October 19, 2006
YOUNG WIDOWS [I]SETTLE DOWN CITY[/I] REVIEW
This is the new side project of members from Breather Resist. Havinig not heard Breather Resist, my review of Young Widows will not be tainted by my impressions on the earlier act. However, Young Widows start off their “Settle Down City” in much the same way that a snowball first gains speed. This is done by creating interesting instrumental arrangements during the title / opening track, insinuating a set of vocals a little latter, and then finally laying down a shambling beast of drums and guitars over the previous layers.
There are a number of different genres that Young Widows pull from. This is not just bringing a noisy rock style to the fore, but there are hints of anarchist punk, acid rock and other genres all present in each note that the band creates. More important bands in these genres, such as Sonic Youth and Husker Du, can be heard in the band’s output as well. The tracks may be distinguished on the actual back of the album, but the fact is that Young Widows strings together the songs to the point that the album could be taken as a full symphony, with each of the tracks representing different movements. The strung out guitars of a track like “Glad He Ate Her” is reminiscent of At The Drive-In, even as the rambling vocals on the track follow along that same path.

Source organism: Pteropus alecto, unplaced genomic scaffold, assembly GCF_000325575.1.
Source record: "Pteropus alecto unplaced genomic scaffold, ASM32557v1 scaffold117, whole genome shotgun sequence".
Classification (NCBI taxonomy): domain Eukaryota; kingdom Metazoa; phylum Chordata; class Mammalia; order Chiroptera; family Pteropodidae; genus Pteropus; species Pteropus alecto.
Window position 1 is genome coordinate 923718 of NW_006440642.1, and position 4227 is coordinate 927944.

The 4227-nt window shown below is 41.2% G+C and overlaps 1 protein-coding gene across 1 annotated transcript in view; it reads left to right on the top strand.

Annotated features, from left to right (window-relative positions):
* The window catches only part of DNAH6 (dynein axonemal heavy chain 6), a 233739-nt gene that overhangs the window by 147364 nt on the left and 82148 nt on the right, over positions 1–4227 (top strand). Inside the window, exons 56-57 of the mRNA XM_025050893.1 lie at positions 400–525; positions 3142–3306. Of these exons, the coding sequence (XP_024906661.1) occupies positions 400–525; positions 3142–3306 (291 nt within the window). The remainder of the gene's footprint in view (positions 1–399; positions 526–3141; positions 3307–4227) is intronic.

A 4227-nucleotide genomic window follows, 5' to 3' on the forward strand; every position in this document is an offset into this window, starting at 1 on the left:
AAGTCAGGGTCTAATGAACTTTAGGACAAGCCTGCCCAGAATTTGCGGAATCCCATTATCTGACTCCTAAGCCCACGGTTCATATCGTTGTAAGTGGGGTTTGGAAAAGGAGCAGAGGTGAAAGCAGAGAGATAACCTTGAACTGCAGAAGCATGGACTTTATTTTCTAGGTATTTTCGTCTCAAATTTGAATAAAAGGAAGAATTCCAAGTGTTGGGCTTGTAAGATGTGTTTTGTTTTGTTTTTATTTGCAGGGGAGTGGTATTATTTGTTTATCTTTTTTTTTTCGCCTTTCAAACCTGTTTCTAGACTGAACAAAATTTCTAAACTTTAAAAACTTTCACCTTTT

At some point, there is never a doubt that Young Widows are anything less than consummate musicians. The tracks may never make it big on pop radio, but for a band that creates melody out of something very chaotic, Young Widows are at the head of their class. Young Widows are trying to tell a story with this album, but I am unsure what story they are trying to tell. There are lyrics, but the vocals are screamed out or the lyrics rendered incomprehensible due to some nuance on the band or the disc’s part. This is the perfect example of an album that will take a considerable toll on anyone that is focusing in. The compositions are never intuitive, and each song here is layered to hell and back. The thirty-five minutes of this CD feels three or four times longer than it is, due to the complexity and density with which Young Widows imbue each track on this disc. For any true music fan, “Settle Down City” is a magical ride.
Top Tracks: Glad He Ate Her, Settle Down City